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Get them while they’re young: programs that promote the construction industry target students

Turner uses one of its jobsites in Nashville to immerse middle-school teachers in the ins and outs of building.

October 24, 2019 |

Erik Smithson, a project manager with Turner Construction in Nashville, shares his experiences with middle school students. Turner and the local Chamber of Commerce run a two-week program that gives teachers insights into the construction industry. Image: Turner Construction

Talk to contractors in just about any town in the country, and the topic of labor shortages inevitably comes up. Many contractors see the problem as being chronic with no end in sight, at least while the economy remains strong. But there are companies that are trying to do something about it, with an eye toward cultivating the next generation of plumbers, electricians, carpenters, and other construction laborers.

Earlier this month Lowe’s Cos., the giant home-improvement retailer, teamed with more than 60 partners to introduce Generation T, an effort to shift negative or indifferent perceptions about the trades among students and their parents by demonstrating mobility and career opportunities that skilled trades offer.  

Lowe’s and SkillsUSA hosted the first-ever Generation T Bunk Build at Rose Bowl Stadium in Pasadena, Calif. This regional community service project provided 300 students enrolled in SkillsUSA’s carpentry program the chance to work with skilled carpenters to build 100 bunk beds for the nonprofit Sleep in Heavenly Place.

Last summer, Turner Construction’s Nashville office, in partnership with the Rutherford County (Tenn.) Chamber of Commerce, conducted a Teacher Externship Program, an immersive two-week course that gives local middle-school teachers exposure to the ins and outs of the construction industry, so they can share their experiences with their students.

This is the second year this program has been offered. The first year draw five teachers, and the second 20 participants, according to Paul Lawson, Project Executive of Turner Nashville.

Lawson—who chairs the Chamber’s Rutherford Works Construction Council and is a member of its Executive Workforce Council—says that the Teacher Externship Program is part of a larger effort by the Chamber and county to expand the market’s labor force.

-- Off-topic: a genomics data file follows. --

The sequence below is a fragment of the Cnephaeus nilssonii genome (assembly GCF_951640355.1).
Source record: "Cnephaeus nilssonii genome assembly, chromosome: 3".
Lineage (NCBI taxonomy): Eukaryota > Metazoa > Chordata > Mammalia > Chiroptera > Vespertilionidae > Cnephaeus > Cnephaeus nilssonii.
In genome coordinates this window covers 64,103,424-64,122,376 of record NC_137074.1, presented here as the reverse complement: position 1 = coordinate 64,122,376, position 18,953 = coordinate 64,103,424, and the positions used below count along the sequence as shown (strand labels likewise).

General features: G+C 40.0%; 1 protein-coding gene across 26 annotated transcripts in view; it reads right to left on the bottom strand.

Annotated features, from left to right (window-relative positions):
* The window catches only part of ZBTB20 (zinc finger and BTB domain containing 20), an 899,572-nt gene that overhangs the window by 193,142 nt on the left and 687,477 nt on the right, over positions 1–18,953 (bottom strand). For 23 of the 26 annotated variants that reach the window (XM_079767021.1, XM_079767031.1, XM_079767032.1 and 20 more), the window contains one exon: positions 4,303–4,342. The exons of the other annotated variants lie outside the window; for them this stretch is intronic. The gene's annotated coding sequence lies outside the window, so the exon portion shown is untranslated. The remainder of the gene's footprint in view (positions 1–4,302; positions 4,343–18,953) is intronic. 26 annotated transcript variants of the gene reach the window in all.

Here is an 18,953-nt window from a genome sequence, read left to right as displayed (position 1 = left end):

The two-week program gave the teachers an inside look at how a construction company works. They spent time at Turner’s office with estimators and area managers. The teachers also went into the field at one of Turner’s local active job sites: a $48 million, 95,623-sf expansion of the St. Thomas Rutherford Hospital in Murfreesboro, Tenn., which is scheduled for completion next April.  (Gresham Smith is the architect and engineer on this project.)

Lawson says the teachers “shadowed” project managers, two engineers, two supervisors, and the project’s safety manager.

Turner Nashville intends to offer this program next summer, and Lawson would like to expand the course beyond two weeks, “which is pretty quick” for giving teachers with no previous construction knowledge or hands-on understanding about what’s involved in building a building.

The program, he says, “has helped to open their eyes to what construction really is, and to dispel misconceptions about construction work,” says Lawson. “A teacher can have an impact on, what, 60 students a year.”

For teacher David Duez, the program was a revelation that he shared with his eighth-grade Career Explorations class through a series of lessons. “The kids are very interested in it,” he says. “They are young, but it doesn’t hurt to throw as much as we can at them, and if something sticks, great.”

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